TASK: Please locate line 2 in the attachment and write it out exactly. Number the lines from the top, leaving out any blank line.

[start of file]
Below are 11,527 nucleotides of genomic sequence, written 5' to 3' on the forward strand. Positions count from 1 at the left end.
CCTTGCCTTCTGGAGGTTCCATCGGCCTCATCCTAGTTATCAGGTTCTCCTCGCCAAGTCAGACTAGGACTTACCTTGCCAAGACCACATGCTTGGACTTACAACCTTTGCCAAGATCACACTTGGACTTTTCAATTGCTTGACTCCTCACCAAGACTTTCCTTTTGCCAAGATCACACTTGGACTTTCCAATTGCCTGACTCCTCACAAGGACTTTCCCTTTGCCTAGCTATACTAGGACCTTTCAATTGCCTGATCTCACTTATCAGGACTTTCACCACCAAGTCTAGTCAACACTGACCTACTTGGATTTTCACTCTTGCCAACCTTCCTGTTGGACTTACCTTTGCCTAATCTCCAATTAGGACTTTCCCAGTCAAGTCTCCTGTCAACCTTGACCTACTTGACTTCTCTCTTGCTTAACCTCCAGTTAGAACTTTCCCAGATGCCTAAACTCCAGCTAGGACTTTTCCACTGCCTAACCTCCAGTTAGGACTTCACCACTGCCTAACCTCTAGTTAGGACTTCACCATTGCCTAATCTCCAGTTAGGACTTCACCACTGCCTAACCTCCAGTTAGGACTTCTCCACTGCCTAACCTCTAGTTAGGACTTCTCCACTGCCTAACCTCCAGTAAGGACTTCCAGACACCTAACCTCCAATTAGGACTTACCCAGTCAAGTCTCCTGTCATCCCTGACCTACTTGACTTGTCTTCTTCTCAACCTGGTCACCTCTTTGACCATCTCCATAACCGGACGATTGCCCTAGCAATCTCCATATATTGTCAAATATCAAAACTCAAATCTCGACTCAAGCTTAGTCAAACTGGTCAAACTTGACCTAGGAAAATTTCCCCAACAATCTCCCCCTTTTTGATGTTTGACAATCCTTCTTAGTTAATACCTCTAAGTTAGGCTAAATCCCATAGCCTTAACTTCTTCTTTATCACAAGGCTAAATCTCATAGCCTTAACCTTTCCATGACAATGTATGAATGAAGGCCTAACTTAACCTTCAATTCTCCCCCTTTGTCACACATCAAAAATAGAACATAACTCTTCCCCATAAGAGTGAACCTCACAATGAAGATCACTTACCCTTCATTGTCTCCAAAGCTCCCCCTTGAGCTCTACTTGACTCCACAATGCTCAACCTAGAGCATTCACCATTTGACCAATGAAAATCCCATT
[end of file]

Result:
CCTTGCCTTCTGGAGGTTCCATCGGCCTCATCCTAGTTATCAGGTTCTCCTCGCCAAGTCAGACTAGGACTTACCTTGCCAAGACCACATGCTTGGACTTACAACCTTTGCCAAGATCACACTTGGACTTTTCAATTGCTTGACTCCTCACCAAGACTTTCCTTTTGCCAAGATCACACTTGGACTTTCCAATTGCCTGACTCCTCACAAGGACTTTCCCTTTGCCTAGCTATACTAGGACCTTTCAATTGCCTGATCTCACTTATCAGGACTTTCACCACCAAGTCTAGTCAACACTGACCTACTTGGATTTTCACTCTTGCCAACCTTCCTGTTGGACTTACCTTTGCCTAATCTCCAATTAGGACTTTCCCAGTCAAGTCTCCTGTCAACCTTGACCTACTTGACTTCTCTCTTGCTTAACCTCCAGTTAGAACTTTCCCAGATGCCTAAACTCCAGCTAGGACTTTTCCACTGCCTAACCTCCAGTTAGGACTTCACCACTGCCTAACCTCTAGTTAGGACTTCACCATTGCCTAATCTCCAGTTAGGACTTCACCACTGCCTAACCTCCAGTTAGGACTTCTCCACTGCCTAACCTCTAGTTAGGACTTCTCCACTGCCTAACCTCCAGTAAGGACTTCCAGACACCTAACCTCCAATTAGGACTTACCCAGTCAAGTCTCCTGTCATCCCTGACCTACTTGACTTGTCTTCTTCTCAACCTGGTCACCTCTTTGACCATCTCCATAACCGGACGATTGCCCTAGCAATCTCCATATATTGTCAAATATCAAAACTCAAATCTCGACTCAAGCTTAGTCAAACTGGTCAAACTTGACCTAGGAAAATTTCCCCAACAATCTCCCCCTTTTTGATGTTTGACAATCCTTCTTAGTTAATACCTCTAAGTTAGGCTAAATCCCATAGCCTTAACTTCTTCTTTATCACAAGGCTAAATCTCATAGCCTTAACCTTTCCATGACAATGTATGAATGAAGGCCTAACTTAACCTTCAATTCTCCCCCTTTGTCACACATCAAAAATAGAACATAACTCTTCCCCATAAGAGTGAACCTCACAATGAAGATCACTTACCCTTCATTGTCTCCAAAGCTCCCCCTTGAGCTCTACTTGACTCCACAATGCTCAACCTAGAGCATTCACCATTTGACCAATGAAAATCCCATT